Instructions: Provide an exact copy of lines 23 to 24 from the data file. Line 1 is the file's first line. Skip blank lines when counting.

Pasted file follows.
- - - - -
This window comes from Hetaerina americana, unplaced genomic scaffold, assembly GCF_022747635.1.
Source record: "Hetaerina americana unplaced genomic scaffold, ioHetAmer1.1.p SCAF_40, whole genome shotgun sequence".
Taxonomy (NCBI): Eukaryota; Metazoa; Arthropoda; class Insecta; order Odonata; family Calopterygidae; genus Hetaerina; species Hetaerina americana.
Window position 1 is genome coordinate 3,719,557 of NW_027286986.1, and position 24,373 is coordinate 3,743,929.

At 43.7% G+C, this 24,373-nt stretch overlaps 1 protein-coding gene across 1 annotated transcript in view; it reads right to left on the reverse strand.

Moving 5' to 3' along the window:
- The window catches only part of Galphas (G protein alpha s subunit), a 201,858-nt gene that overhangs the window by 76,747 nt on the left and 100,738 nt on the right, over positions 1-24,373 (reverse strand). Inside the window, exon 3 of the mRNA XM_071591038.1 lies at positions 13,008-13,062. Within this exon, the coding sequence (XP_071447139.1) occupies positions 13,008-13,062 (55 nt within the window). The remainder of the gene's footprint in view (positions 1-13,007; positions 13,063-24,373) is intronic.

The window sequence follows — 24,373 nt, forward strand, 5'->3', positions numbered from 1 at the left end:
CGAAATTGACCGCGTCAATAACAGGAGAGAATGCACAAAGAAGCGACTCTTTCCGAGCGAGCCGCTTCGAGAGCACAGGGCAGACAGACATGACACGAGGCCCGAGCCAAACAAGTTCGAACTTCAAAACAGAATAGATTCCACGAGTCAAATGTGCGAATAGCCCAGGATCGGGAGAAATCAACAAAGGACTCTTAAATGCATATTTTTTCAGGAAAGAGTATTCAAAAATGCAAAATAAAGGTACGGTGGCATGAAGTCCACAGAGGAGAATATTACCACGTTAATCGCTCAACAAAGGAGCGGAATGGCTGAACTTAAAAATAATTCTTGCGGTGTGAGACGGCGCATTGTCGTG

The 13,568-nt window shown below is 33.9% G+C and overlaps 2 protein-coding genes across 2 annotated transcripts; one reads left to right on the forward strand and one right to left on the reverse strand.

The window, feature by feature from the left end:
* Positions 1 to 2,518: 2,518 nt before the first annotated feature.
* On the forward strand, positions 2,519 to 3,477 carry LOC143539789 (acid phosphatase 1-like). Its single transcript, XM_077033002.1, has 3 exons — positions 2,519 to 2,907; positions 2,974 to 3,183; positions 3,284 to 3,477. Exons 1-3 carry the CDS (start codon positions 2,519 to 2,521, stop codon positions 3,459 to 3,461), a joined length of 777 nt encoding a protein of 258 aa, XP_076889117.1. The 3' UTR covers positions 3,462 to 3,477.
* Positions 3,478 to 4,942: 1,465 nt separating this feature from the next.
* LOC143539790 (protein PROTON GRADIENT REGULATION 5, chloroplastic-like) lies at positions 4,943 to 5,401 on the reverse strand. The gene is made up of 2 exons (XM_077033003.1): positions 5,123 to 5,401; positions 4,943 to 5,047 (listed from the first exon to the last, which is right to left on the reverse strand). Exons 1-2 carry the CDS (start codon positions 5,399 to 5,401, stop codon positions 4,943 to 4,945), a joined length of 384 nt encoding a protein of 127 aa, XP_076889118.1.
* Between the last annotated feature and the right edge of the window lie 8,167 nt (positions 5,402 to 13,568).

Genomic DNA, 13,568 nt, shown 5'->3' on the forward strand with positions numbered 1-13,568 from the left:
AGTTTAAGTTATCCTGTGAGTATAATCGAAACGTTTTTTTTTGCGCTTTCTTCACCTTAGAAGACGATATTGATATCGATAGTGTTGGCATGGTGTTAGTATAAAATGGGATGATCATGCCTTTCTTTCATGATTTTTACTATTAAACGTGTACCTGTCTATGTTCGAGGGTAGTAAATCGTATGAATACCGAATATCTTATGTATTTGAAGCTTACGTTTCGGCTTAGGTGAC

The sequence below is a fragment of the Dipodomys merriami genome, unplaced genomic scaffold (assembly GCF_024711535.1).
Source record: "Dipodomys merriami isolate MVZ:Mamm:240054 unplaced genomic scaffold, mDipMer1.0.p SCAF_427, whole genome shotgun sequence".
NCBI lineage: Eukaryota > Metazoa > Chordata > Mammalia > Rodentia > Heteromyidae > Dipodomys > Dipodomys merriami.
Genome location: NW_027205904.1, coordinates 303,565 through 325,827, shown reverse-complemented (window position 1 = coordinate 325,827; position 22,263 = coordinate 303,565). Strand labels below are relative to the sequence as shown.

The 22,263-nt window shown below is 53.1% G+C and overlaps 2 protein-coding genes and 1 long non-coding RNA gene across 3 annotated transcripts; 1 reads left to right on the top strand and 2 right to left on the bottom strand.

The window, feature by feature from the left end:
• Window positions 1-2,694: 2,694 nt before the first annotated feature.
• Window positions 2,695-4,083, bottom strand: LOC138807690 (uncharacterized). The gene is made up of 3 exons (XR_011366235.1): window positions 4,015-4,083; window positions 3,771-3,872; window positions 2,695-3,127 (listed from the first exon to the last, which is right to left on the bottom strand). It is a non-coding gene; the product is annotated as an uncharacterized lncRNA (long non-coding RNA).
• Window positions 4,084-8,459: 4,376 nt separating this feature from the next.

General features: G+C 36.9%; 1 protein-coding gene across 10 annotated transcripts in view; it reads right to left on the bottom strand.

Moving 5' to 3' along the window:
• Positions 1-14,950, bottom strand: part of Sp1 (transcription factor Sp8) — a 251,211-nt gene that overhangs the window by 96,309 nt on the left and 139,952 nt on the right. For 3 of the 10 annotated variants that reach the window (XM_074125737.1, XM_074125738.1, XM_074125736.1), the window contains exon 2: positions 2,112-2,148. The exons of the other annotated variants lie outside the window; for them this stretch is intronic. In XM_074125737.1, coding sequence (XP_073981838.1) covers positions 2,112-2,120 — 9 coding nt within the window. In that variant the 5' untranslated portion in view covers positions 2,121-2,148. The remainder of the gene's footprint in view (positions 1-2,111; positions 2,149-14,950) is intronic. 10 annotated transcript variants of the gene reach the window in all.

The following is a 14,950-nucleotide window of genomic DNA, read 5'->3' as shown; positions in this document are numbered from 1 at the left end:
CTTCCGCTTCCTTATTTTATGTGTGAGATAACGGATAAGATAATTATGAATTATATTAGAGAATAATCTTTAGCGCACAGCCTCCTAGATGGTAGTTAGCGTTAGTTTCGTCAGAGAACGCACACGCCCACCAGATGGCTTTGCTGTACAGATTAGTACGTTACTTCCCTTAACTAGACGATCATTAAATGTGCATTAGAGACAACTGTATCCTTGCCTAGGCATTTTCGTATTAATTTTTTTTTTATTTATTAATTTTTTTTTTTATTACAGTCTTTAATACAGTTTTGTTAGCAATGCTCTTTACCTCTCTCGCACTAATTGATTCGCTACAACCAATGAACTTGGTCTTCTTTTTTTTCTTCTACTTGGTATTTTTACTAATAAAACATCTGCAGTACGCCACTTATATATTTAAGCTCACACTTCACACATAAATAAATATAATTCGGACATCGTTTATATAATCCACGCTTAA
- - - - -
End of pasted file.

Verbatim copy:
The 22,263-nt window shown below is 53.1% G+C and overlaps 2 protein-coding genes and 1 long non-coding RNA gene across 3 annotated transcripts; 1 reads left to right on the top strand and 2 right to left on the bottom strand.

The window, feature by feature from the left end: